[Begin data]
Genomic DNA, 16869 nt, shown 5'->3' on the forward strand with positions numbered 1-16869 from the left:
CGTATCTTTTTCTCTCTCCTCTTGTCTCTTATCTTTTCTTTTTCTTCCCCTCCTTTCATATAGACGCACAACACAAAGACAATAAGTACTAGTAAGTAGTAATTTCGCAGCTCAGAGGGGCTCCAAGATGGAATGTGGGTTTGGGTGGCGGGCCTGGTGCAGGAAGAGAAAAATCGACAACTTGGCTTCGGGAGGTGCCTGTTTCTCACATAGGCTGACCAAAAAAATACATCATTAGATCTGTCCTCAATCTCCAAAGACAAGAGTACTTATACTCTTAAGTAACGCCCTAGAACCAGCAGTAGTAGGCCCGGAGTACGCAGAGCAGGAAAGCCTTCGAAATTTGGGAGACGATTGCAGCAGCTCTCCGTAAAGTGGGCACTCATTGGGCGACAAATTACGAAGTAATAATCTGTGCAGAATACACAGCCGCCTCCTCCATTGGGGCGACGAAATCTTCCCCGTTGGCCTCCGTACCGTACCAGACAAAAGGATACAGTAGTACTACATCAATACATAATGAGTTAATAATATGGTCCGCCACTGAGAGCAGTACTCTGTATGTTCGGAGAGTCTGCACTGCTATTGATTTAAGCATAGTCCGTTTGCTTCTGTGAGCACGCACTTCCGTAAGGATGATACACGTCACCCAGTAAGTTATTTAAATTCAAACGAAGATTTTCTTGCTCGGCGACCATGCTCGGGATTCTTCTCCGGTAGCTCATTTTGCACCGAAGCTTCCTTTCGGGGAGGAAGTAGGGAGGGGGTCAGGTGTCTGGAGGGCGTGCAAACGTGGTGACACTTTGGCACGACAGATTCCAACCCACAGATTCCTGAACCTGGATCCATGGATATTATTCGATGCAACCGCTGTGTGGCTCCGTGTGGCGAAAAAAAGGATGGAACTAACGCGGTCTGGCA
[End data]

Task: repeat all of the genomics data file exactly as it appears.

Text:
Genomic DNA, 16869 nt, shown 5'->3' on the forward strand with positions numbered 1-16869 from the left:
CGTATCTTTTTCTCTCTCCTCTTGTCTCTTATCTTTTCTTTTTCTTCCCCTCCTTTCATATAGACGCACAACACAAAGACAATAAGTACTAGTAAGTAGTAATTTCGCAGCTCAGAGGGGCTCCAAGATGGAATGTGGGTTTGGGTGGCGGGCCTGGTGCAGGAAGAGAAAAATCGACAACTTGGCTTCGGGAGGTGCCTGTTTCTCACATAGGCTGACCAAAAAAATACATCATTAGATCTGTCCTCAATCTCCAAAGACAAGAGTACTTATACTCTTAAGTAACGCCCTAGAACCAGCAGTAGTAGGCCCGGAGTACGCAGAGCAGGAAAGCCTTCGAAATTTGGGAGACGATTGCAGCAGCTCTCCGTAAAGTGGGCACTCATTGGGCGACAAATTACGAAGTAATAATCTGTGCAGAATACACAGCCGCCTCCTCCATTGGGGCGACGAAATCTTCCCCGTTGGCCTCCGTACCGTACCAGACAAAAGGATACAGTAGTACTACATCAATACATAATGAGTTAATAATATGGTCCGCCACTGAGAGCAGTACTCTGTATGTTCGGAGAGTCTGCACTGCTATTGATTTAAGCATAGTCCGTTTGCTTCTGTGAGCACGCACTTCCGTAAGGATGATACACGTCACCCAGTAAGTTATTTAAATTCAAACGAAGATTTTCTTGCTCGGCGACCATGCTCGGGATTCTTCTCCGGTAGCTCATTTTGCACCGAAGCTTCCTTTCGGGGAGGAAGTAGGGAGGGGGTCAGGTGTCTGGAGGGCGTGCAAACGTGGTGACACTTTGGCACGACAGATTCCAACCCACAGATTCCTGAACCTGGATCCATGGATATTATTCGATGCAACCGCTGTGTGGCTCCGTGTGGCGAAAAAAAGGATGGAACTAACGCGGTCTGGCA